Article: Monday, 8 April 2024

Organisations are showing their commitment to developing leaders in the workforce by spending more on leadership development programmes (LDPs). The expectation is that LDPs return the investment by producing more effective leaders. It was thought that they also contribute in other ways but their effectiveness in other aspects of business hasn’t really been properly measured – until now. It turns out that they have a broader value than you might expect. Researchers found four distinct perspectives for thinking about leadership development in organisations – and all four of them bring their own value to an organisation. The researchers were able to create a diagnostic checklist for designing effective LDPs. 

Researchers including Prof. Dirk van Dierendonck and Dr Hannes Leroy of Rotterdam School of Management, Erasmus University (RSM) with Dr Pisitta Vongswasdi of WHU – Otto Beisheim School of Management; Dr Johannes Claeys of IÉSEG School of Management, and Dr Moran Anisman-Razin of the University of Limerick conducted a study, Beyond Developing Leaders: Toward a Multinarrative Understanding of the Value of Leadership Development Programs which was published in Academy of Management Learning and Education.

LDP hosts and users were asked about their attitudes to investing in these programmes that are offered by lots of institutions. There was a focus group of professors responsible for LDPS in leading business schools, and interviews with 40 managers from a range of eight stakeholder organisations in the Netherlands and other countries, including senior executives, HR directors and employees. Their answers showed there are multiple reasons to justify continuing investment in LDPs, and these go far beyond the straightforward reason of ‘developing leaders’. The researchers’ analysis revealed four distinct narratives that show the diverse ways that organisations think about the functions fulfilled by leadership development.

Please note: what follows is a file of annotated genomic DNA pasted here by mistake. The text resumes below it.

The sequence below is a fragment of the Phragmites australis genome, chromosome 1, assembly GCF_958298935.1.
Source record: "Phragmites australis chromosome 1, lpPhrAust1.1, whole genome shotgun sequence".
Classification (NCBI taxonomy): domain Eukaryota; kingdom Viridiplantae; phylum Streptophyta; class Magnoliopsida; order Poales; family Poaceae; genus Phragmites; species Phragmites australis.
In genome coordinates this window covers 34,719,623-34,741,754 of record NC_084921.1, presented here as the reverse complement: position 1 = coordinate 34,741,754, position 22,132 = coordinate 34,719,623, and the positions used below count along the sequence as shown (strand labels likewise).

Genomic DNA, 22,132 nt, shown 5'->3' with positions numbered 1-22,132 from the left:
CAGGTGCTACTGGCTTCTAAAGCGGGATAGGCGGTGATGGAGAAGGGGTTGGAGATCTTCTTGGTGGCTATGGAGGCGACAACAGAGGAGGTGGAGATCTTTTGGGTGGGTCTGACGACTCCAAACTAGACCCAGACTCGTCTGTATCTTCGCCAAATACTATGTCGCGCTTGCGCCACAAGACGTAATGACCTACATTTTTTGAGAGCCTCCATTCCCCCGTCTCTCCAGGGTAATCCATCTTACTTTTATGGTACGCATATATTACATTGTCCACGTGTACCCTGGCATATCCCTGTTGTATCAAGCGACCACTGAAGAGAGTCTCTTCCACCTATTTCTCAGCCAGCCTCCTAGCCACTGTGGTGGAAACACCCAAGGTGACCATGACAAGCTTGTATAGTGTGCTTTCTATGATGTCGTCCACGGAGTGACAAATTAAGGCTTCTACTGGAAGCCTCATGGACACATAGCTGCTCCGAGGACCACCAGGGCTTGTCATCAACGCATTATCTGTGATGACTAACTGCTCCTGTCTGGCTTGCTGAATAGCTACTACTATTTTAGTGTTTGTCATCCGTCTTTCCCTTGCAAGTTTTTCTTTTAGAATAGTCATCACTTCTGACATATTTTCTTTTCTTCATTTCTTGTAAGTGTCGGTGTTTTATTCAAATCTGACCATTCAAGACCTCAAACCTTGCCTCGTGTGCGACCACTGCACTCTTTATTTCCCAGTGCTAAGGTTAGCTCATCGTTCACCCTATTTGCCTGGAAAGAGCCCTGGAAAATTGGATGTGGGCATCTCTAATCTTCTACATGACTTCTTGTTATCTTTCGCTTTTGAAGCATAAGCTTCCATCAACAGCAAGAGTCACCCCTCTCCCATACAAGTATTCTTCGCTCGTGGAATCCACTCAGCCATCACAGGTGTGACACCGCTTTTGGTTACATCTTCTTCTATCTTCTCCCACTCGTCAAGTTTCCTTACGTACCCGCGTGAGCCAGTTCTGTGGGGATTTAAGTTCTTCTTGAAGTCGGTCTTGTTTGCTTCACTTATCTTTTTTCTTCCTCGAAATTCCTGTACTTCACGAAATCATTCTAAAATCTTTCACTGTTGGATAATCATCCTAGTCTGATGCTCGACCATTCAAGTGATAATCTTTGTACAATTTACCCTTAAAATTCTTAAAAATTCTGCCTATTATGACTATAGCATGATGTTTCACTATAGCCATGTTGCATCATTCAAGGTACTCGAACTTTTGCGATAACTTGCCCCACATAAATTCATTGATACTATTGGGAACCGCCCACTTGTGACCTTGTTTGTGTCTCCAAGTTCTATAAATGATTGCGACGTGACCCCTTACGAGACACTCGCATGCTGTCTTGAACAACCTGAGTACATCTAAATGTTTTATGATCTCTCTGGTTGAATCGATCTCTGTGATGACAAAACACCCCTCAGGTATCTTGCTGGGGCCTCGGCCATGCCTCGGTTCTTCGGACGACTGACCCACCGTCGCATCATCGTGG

The researchers suggest that evaluation metrics for LDPs adopted in organisations need to look at more than whether these programmes ‘just’ develop better leaders. Their study uncovered multiple criteria that should be considered, and from that, the researchers had three main conclusions. 

Broader contributions

LDPs are increasingly recognised for their broader contributions to corporate branding, alignment with human resources, and strategic objectives, as well as personal development, making them much more than just tools for cultivating effective leadership skills.

Possibility of invisible gains

There might be more gains than are actually measured, the researchers suggest, because despite the increase in spending on LDPs, organisations are often hesitant to do thorough evaluations that could verify other leadership gains.

Nuanced understanding of impacts

LDPs serve a variety of functions within an organisation and the researchers are among those calling for a more nuanced understanding that includes their personal, organisational, and strategic impacts. Assessments of their effectiveness should not be limited to just traditional outcomes like leadership performance, and programme directors should aim for a more holistic approach to evaluating and designing LDPs, the researchers say. 

Four ways to think about LDPs 

Four distinct narratives emerged from the focus groups and interviews, each with multiple reasons that people use to justify continuing investment in LDPs, Many of these go far beyond the basic reason of ‘developing leaders’. 


Consider that LDPs should yield observable changes in leader behaviour at work. Their success hinges on integrating the programme with daily tasks and getting strong support from supervisors.


They value LDPs for enhancing personal growth and making participants not just better leaders but also more developed individuals. This approach also underscores an organisation's ethical duty to provide development opportunities.